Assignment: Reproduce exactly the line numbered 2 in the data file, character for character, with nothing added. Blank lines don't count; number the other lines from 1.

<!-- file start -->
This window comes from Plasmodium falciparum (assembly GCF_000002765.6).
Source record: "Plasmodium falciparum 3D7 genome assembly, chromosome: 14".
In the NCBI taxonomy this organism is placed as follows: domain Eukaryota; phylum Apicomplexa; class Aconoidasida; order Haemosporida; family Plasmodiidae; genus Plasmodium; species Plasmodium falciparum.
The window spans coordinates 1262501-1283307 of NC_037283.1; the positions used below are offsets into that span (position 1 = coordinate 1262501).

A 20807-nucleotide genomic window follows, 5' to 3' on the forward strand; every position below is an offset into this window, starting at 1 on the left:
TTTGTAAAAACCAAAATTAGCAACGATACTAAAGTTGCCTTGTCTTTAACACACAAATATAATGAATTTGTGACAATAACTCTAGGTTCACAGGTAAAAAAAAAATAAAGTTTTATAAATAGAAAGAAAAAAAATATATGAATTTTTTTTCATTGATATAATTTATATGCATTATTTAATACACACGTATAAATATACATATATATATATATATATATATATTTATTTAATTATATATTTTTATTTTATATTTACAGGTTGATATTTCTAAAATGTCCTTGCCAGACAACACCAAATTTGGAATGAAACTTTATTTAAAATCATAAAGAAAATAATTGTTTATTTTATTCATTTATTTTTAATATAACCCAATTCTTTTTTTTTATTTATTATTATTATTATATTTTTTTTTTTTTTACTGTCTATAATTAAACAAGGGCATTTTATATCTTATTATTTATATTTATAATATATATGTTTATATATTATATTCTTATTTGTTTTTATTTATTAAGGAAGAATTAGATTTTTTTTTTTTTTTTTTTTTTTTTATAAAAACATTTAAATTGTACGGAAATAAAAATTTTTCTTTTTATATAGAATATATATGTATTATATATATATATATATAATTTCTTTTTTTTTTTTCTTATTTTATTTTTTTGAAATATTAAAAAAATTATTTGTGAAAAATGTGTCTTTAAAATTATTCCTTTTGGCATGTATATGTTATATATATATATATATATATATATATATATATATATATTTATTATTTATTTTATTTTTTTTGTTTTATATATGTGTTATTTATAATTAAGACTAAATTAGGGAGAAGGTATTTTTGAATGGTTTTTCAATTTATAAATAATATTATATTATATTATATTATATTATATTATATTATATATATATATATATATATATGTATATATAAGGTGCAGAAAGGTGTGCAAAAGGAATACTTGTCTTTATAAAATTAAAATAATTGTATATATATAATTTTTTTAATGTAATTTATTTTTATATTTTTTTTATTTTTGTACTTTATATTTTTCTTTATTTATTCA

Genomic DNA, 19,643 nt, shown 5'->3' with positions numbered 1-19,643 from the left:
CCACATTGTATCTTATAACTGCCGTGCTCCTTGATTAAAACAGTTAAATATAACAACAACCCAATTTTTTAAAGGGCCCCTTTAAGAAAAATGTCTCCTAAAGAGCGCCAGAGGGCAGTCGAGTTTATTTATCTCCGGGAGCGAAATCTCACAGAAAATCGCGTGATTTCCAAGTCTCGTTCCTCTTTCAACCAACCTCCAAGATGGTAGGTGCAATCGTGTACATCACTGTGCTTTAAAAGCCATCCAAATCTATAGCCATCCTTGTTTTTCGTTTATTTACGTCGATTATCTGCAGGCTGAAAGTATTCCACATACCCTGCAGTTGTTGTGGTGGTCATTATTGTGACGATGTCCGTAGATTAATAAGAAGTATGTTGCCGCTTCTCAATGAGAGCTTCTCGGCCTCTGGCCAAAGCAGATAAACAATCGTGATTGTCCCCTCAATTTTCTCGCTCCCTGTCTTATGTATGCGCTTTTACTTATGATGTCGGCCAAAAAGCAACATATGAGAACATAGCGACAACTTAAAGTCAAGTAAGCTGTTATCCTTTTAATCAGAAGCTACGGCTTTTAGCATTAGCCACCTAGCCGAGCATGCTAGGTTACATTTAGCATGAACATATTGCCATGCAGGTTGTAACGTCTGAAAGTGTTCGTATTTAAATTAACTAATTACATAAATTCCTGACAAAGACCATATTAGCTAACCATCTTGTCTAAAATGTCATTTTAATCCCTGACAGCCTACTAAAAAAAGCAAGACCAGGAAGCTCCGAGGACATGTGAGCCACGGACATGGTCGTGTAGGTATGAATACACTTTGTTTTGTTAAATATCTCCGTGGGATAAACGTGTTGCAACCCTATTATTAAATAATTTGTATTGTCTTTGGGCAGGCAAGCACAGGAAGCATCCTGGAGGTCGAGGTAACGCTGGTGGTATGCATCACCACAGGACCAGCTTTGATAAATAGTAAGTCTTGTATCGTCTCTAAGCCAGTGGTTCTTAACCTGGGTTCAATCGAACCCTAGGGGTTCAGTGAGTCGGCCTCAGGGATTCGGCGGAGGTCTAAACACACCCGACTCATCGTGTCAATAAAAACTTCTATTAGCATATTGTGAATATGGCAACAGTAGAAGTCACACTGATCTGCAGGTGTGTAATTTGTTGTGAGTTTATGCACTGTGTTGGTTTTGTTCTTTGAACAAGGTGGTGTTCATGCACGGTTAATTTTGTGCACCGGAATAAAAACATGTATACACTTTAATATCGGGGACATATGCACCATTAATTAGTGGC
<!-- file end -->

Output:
Source record: "Plasmodium falciparum 3D7 genome assembly, chromosome: 14".